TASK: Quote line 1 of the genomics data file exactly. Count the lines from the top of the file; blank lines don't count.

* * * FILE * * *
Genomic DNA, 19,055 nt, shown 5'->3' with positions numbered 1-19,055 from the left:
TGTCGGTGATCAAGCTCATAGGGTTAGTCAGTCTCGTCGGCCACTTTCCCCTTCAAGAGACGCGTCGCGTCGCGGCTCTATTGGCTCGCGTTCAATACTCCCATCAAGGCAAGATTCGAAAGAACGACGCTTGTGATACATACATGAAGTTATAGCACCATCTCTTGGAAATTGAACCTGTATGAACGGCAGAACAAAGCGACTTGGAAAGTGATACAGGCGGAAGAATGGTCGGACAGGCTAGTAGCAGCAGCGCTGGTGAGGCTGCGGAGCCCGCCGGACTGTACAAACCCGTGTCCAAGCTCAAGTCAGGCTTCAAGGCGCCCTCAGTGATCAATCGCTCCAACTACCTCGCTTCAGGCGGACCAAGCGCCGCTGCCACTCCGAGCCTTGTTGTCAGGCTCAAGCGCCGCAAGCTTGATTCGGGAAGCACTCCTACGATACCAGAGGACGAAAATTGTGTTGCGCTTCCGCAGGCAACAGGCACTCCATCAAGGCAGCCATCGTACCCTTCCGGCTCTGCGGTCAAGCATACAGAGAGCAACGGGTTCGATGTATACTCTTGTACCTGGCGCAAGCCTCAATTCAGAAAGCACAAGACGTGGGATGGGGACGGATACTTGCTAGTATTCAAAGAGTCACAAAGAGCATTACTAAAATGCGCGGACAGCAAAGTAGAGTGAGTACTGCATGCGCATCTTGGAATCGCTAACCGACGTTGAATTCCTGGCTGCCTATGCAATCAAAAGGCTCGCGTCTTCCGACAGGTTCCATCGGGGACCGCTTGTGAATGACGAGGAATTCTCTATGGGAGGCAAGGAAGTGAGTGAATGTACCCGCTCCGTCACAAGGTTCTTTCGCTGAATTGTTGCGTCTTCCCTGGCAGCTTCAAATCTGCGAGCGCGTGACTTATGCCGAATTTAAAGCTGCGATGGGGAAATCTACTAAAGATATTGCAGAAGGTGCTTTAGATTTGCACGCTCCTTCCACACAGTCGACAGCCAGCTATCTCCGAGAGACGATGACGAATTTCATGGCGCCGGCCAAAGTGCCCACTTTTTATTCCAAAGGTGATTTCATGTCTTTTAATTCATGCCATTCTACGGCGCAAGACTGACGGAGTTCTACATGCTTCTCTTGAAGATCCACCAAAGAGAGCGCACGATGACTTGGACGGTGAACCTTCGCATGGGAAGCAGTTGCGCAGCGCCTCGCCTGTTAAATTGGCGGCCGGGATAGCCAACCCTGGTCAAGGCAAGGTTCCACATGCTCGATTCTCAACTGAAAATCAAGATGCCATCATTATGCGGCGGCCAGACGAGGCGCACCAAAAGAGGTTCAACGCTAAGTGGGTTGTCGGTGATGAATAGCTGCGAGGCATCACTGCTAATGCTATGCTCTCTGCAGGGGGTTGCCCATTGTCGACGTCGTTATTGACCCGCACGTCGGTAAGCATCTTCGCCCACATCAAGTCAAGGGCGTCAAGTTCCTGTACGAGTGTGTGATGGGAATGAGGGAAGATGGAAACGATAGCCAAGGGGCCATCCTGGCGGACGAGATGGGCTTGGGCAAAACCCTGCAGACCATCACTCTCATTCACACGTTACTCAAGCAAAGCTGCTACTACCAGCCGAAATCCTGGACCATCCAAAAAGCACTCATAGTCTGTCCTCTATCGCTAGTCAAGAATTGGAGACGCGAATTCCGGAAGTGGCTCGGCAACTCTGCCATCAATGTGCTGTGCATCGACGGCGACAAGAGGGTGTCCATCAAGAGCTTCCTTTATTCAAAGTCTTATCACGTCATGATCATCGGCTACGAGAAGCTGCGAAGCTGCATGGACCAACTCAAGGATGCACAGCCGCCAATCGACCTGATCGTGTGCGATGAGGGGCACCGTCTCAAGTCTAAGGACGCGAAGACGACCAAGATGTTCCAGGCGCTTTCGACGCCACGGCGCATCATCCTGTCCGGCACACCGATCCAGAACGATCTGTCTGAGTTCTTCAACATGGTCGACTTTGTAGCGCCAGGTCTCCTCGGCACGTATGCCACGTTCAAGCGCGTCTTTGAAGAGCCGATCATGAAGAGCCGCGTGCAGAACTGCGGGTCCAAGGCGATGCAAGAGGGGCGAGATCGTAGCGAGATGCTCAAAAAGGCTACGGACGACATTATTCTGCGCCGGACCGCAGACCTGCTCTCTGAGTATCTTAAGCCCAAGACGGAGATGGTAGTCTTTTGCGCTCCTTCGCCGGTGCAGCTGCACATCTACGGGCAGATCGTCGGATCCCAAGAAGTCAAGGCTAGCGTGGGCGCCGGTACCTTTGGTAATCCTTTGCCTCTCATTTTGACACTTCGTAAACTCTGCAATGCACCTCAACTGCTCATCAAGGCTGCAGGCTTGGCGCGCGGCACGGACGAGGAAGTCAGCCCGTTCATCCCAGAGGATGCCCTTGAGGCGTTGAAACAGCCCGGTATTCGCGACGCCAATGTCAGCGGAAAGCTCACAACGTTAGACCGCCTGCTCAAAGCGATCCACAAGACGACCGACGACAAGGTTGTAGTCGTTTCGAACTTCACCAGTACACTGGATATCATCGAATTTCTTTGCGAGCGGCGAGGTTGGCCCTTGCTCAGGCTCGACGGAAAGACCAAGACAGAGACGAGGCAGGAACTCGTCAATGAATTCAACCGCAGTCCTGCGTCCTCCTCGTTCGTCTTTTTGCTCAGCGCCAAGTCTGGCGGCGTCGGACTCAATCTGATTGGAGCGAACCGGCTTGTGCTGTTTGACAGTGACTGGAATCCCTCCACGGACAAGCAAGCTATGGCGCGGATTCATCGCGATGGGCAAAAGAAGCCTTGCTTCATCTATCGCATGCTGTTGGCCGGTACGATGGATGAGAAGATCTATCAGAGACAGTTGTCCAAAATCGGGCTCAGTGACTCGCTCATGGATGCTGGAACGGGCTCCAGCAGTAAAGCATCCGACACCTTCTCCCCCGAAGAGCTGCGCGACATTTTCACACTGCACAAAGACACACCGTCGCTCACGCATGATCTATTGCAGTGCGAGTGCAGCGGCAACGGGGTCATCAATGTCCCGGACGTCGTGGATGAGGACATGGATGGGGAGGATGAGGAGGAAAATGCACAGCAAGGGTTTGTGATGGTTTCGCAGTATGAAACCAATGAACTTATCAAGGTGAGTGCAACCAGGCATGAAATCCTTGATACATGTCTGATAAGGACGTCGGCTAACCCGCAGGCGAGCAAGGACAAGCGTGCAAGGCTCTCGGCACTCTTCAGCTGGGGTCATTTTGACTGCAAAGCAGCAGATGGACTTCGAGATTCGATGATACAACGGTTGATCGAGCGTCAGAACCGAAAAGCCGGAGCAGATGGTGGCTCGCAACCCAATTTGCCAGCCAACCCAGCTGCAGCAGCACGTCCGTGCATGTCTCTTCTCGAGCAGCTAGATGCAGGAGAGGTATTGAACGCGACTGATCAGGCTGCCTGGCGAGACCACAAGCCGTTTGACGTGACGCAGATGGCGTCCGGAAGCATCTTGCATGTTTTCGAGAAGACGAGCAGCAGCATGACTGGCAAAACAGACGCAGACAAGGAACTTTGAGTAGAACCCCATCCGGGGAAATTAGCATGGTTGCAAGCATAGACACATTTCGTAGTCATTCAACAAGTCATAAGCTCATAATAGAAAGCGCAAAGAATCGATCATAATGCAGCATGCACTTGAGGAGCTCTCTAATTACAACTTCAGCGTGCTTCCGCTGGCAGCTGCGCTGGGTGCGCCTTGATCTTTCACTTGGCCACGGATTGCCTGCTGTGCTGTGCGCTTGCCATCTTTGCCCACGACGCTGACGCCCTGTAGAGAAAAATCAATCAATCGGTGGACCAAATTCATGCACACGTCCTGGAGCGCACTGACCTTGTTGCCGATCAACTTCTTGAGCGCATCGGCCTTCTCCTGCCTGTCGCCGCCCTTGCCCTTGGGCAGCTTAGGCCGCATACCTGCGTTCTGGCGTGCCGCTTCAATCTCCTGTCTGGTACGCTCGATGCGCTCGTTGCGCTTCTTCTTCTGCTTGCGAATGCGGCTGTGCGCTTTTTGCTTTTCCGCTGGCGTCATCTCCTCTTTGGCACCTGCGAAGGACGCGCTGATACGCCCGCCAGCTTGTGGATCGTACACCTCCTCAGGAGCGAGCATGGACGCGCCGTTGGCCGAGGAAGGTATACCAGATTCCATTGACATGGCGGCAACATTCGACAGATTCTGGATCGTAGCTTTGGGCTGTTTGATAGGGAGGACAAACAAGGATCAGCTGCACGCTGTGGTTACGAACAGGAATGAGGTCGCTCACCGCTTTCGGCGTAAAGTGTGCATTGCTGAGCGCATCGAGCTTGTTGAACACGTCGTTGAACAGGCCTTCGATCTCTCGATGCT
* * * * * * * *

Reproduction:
Genomic DNA, 19,055 nt, shown 5'->3' with positions numbered 1-19,055 from the left: